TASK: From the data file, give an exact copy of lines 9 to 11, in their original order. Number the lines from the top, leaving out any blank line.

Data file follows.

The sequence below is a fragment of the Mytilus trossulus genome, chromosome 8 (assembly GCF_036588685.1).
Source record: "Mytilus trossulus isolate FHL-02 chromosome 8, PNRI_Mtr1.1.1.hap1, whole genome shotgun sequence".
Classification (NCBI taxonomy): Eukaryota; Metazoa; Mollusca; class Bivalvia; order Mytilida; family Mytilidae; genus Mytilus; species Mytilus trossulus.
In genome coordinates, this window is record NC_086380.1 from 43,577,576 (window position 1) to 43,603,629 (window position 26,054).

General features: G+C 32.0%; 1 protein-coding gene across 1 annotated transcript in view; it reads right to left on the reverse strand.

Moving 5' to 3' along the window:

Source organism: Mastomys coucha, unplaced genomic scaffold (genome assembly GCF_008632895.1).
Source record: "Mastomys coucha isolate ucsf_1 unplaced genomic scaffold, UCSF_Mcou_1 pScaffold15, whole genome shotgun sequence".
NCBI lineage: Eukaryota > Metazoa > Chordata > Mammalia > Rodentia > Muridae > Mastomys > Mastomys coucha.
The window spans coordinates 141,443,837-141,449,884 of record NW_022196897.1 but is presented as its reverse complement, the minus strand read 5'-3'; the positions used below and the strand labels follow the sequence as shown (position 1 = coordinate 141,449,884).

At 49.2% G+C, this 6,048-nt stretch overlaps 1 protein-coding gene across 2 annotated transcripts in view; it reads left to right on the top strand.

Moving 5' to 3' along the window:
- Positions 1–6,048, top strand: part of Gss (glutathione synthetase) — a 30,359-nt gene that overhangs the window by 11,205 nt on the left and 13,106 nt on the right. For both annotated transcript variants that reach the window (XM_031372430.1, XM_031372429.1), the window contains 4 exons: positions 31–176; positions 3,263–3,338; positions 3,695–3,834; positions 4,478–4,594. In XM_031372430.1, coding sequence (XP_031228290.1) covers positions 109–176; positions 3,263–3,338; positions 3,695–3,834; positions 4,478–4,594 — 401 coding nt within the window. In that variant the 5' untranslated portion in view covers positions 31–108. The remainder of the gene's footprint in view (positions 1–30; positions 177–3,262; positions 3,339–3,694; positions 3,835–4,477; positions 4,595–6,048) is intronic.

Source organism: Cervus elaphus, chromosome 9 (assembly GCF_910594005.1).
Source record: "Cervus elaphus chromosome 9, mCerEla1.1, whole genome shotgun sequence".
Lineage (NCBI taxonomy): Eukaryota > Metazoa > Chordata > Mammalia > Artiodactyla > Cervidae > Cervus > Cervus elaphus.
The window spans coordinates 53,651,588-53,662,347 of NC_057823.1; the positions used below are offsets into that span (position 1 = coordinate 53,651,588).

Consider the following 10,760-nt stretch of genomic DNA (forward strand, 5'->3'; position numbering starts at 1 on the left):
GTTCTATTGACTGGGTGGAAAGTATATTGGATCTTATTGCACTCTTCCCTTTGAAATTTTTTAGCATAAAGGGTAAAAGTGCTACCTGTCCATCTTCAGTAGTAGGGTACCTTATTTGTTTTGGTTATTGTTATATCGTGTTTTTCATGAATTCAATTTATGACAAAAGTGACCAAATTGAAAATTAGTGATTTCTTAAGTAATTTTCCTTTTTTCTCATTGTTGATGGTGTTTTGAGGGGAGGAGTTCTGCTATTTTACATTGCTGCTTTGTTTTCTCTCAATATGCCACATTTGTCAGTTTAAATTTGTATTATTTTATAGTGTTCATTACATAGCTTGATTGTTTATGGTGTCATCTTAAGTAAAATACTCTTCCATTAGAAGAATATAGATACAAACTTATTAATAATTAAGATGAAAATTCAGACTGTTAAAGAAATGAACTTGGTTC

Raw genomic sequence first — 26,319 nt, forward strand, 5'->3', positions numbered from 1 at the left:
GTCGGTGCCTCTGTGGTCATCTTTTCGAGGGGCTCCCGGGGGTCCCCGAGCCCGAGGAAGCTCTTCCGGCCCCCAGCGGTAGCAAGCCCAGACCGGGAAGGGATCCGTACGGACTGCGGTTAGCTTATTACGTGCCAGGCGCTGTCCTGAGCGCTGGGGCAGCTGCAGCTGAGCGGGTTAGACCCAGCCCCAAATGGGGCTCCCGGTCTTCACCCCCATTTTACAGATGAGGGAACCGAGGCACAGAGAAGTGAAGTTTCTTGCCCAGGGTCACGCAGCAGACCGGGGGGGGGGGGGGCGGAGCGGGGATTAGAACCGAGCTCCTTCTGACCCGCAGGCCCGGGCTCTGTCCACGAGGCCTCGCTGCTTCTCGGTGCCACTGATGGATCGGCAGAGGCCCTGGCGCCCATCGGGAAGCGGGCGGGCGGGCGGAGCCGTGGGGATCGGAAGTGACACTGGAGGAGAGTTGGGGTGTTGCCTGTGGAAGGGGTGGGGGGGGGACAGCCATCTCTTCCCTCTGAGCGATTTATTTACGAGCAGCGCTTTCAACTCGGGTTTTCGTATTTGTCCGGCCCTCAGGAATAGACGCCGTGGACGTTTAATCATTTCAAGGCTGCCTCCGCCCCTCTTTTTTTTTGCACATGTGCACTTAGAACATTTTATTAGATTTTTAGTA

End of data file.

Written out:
NCBI lineage: Eukaryota > Metazoa > Chordata > Mammalia > Rodentia > Muridae > Mastomys > Mastomys coucha.
The window spans coordinates 141,443,837-141,449,884 of record NW_022196897.1 but is presented as its reverse complement, the minus strand read 5'-3'; the positions used below and the strand labels follow the sequence as shown (position 1 = coordinate 141,449,884).

At 49.2% G+C, this 6,048-nt stretch overlaps 1 protein-coding gene across 2 annotated transcripts in view; it reads left to right on the top strand.